Madagascar: An Almost Jewish Homeland
They say that in Madagascar trees eat people, giant birds carry off elephants and crocodiles wear jewelry. I start to think these fables might be true as the Air Madagascar jet – affectionately known as Air Mad – makes its steep descent in the pitch black early morning. The capital city, Antananarivo, lies phantom-like below.
Since Marco Polo, travelers’ tales have fueled fantasies about prehistoric beasts and wild men inhabiting this “most noble and beautiful island” off the coast of Africa. European traders thought they had discovered in Madagascar an earthly paradise “better than…America,” where the natives were “the happiest people in the world.”
Of course, before I departed New York, my wife Jessica pointed out that Madagascar contains no Jewish shrines to explore. Even South African-based Rabbi Moshe Silberhaft, the spiritual leader of the African Jewish Congress, knows of no Jewish community in Madagascar. So I travel not to a place, but back in time, to a lost vision of an alternative future. Like a chameleon, as the Malagasy saying goes, I have one eye on the past and one eye on the future.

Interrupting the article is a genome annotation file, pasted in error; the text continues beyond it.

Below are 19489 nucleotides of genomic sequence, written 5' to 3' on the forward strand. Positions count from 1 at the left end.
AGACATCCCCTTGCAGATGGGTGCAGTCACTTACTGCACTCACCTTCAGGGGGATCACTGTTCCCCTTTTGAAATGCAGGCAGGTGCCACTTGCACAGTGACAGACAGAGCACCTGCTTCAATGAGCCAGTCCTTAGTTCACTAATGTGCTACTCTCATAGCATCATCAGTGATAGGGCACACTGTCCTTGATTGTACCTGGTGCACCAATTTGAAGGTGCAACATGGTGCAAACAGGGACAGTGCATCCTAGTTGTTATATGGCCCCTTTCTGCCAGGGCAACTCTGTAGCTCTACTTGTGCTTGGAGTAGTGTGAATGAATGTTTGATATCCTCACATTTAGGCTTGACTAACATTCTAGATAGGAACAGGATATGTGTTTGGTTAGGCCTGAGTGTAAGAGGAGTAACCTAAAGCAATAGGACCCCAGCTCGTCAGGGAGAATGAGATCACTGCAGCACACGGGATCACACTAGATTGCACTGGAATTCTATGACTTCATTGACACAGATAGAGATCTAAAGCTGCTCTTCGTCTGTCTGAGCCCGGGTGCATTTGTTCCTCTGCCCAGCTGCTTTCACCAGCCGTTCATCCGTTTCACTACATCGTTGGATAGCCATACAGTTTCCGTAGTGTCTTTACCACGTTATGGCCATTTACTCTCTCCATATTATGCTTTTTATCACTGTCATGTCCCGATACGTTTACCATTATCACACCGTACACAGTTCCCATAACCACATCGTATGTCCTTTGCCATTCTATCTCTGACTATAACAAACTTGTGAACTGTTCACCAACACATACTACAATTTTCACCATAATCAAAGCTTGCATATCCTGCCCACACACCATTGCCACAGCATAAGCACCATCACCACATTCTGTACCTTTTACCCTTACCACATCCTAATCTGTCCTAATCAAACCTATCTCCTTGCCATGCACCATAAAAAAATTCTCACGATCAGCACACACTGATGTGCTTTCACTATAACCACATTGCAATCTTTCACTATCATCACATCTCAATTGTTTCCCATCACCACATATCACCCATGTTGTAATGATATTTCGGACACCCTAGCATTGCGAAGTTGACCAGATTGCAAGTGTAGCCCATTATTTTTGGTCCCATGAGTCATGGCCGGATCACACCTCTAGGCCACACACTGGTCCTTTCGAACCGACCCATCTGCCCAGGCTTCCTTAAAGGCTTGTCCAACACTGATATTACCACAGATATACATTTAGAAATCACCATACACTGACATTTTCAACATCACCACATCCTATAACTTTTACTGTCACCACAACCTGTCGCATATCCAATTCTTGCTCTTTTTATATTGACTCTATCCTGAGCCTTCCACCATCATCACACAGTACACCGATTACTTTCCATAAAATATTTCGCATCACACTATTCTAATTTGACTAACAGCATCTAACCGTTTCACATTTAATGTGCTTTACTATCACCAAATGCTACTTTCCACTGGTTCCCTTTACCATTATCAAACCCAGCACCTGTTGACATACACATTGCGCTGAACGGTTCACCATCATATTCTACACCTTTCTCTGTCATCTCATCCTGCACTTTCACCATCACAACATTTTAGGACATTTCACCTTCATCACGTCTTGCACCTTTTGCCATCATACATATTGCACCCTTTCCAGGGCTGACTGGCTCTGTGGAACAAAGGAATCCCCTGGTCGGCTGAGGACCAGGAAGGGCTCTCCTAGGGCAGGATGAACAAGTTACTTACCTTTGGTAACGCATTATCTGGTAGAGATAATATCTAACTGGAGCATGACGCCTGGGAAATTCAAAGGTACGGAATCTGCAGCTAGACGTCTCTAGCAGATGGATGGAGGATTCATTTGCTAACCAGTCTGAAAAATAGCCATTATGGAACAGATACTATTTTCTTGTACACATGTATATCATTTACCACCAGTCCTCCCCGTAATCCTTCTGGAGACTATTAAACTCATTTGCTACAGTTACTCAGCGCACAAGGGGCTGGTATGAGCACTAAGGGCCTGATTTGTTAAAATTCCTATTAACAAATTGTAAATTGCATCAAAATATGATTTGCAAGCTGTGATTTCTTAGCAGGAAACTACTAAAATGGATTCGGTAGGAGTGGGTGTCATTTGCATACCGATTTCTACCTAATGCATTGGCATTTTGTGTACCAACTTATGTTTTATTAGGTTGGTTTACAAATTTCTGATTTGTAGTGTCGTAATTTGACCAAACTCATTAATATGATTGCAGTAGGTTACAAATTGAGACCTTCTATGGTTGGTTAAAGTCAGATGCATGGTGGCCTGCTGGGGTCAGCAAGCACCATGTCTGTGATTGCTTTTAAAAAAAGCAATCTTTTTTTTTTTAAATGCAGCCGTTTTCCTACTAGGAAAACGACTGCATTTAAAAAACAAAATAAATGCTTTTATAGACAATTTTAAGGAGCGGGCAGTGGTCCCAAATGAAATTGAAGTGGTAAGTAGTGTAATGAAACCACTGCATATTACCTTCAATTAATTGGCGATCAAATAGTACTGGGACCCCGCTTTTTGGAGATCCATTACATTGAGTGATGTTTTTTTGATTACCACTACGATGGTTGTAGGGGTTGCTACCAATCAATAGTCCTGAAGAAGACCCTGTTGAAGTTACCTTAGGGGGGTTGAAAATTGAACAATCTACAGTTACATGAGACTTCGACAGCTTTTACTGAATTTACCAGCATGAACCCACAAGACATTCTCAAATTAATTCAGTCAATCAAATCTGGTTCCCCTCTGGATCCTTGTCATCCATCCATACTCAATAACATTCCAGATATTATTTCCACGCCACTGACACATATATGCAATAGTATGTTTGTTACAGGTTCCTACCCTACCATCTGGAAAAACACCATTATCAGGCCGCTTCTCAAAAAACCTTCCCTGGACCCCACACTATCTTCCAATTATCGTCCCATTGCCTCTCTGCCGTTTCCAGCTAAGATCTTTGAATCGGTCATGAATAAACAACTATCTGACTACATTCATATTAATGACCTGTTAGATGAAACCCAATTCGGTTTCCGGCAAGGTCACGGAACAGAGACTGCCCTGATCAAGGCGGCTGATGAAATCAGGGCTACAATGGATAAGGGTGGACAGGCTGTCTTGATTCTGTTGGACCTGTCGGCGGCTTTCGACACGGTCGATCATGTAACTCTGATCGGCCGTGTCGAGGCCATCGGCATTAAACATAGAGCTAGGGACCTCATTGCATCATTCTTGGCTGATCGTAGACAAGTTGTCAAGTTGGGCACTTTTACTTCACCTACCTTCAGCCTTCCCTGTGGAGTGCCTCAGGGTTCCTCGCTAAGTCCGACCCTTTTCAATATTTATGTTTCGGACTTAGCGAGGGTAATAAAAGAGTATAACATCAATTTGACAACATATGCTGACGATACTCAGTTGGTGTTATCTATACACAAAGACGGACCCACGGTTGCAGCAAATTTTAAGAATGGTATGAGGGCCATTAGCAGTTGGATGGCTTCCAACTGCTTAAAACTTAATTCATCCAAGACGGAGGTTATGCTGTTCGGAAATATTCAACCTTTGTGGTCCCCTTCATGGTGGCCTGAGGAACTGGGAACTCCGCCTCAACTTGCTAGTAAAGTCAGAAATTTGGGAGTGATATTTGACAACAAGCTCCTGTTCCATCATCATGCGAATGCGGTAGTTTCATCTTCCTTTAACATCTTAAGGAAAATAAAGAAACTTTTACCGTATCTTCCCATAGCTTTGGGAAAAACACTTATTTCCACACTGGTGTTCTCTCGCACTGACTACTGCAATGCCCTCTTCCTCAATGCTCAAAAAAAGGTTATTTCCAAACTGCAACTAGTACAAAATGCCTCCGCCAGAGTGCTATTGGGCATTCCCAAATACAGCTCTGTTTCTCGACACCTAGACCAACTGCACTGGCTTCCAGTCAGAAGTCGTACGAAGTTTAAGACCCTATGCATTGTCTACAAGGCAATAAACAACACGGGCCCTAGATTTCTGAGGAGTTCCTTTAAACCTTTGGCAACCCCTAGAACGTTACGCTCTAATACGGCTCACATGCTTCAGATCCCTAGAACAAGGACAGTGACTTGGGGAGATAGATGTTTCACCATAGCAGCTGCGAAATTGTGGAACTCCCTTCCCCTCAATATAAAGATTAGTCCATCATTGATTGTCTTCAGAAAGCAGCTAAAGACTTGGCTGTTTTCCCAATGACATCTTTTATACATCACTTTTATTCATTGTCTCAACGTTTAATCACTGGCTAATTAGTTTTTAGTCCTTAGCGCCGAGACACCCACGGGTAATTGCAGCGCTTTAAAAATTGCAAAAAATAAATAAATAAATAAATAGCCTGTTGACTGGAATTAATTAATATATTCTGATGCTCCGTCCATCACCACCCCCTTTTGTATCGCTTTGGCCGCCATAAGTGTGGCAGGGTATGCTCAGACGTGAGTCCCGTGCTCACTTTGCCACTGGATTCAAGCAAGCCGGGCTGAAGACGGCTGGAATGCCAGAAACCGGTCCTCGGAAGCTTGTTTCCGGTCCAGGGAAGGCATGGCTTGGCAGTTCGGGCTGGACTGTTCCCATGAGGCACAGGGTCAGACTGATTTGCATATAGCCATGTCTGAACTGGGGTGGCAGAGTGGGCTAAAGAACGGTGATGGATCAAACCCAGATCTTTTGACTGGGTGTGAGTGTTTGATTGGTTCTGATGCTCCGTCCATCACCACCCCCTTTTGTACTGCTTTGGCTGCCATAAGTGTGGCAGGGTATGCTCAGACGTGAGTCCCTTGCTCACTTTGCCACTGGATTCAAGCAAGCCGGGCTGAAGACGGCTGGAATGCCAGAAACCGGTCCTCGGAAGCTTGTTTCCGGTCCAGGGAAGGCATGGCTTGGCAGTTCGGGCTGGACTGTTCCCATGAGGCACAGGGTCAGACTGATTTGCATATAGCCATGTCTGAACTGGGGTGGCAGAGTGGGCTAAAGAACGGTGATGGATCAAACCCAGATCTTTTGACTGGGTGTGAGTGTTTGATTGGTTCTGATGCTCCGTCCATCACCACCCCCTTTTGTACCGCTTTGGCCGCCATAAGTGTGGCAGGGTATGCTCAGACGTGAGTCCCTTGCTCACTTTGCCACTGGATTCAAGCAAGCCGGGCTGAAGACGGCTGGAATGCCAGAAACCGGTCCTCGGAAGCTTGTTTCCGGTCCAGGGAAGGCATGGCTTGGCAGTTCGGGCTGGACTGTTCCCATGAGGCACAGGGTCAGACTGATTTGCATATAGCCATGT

Early Zionists debated a host of proposals to settle Jews in remote regions of the world, and one of them was Madagascar. I’m an American-born, naturalized Israeli citizen and sometimes I think it might have been better had Herzl dreamed of a Jewish state in a place less embattled than the Middle East. That’s why I am so curious about this would-be promised land that, at least until a recent military coup, was a relatively pacific republic in the Indian Ocean.
But as the plane lands at five in the morning, there’s nothing promising about it. It’s the dry season, and yet it’s raining. And it’s cold in July in Antananarivo, where the elevation exceeds 4,000 feet.
The city is built on a series of hills split by a ridge of rocky cliffs from which Christian martyrs were thrown to their deaths by the bloodthirsty Queen Ranavalona I in the mid-19th century. Dust kicked up by our Renault panel van clouds my view of the narrow roads that bend across the hills alongside rutted footpaths and past shambling figures carrying colorful bundles on their heads.
Each time we cross a bridge, my driver, Solofo, honks twice to ward off evil spirits. The smoke from 10,000 wood fires fills the air. Wagons pulled by zebu, muscular oxen with humped backs and long horns, veer to the side to let us pass. Mud-daubed homes with thatched roofs sag at odd, exhausted angles. Built from the same red soil on which they sit, the homes look elemental and comfortless. The tombs that dot the hills, however, are made of solid gray stone and concrete. “Why aren’t the houses built with stone, too?” I ask. Homes are for the living so they don’t need to last, Solofo explains, but death is forever.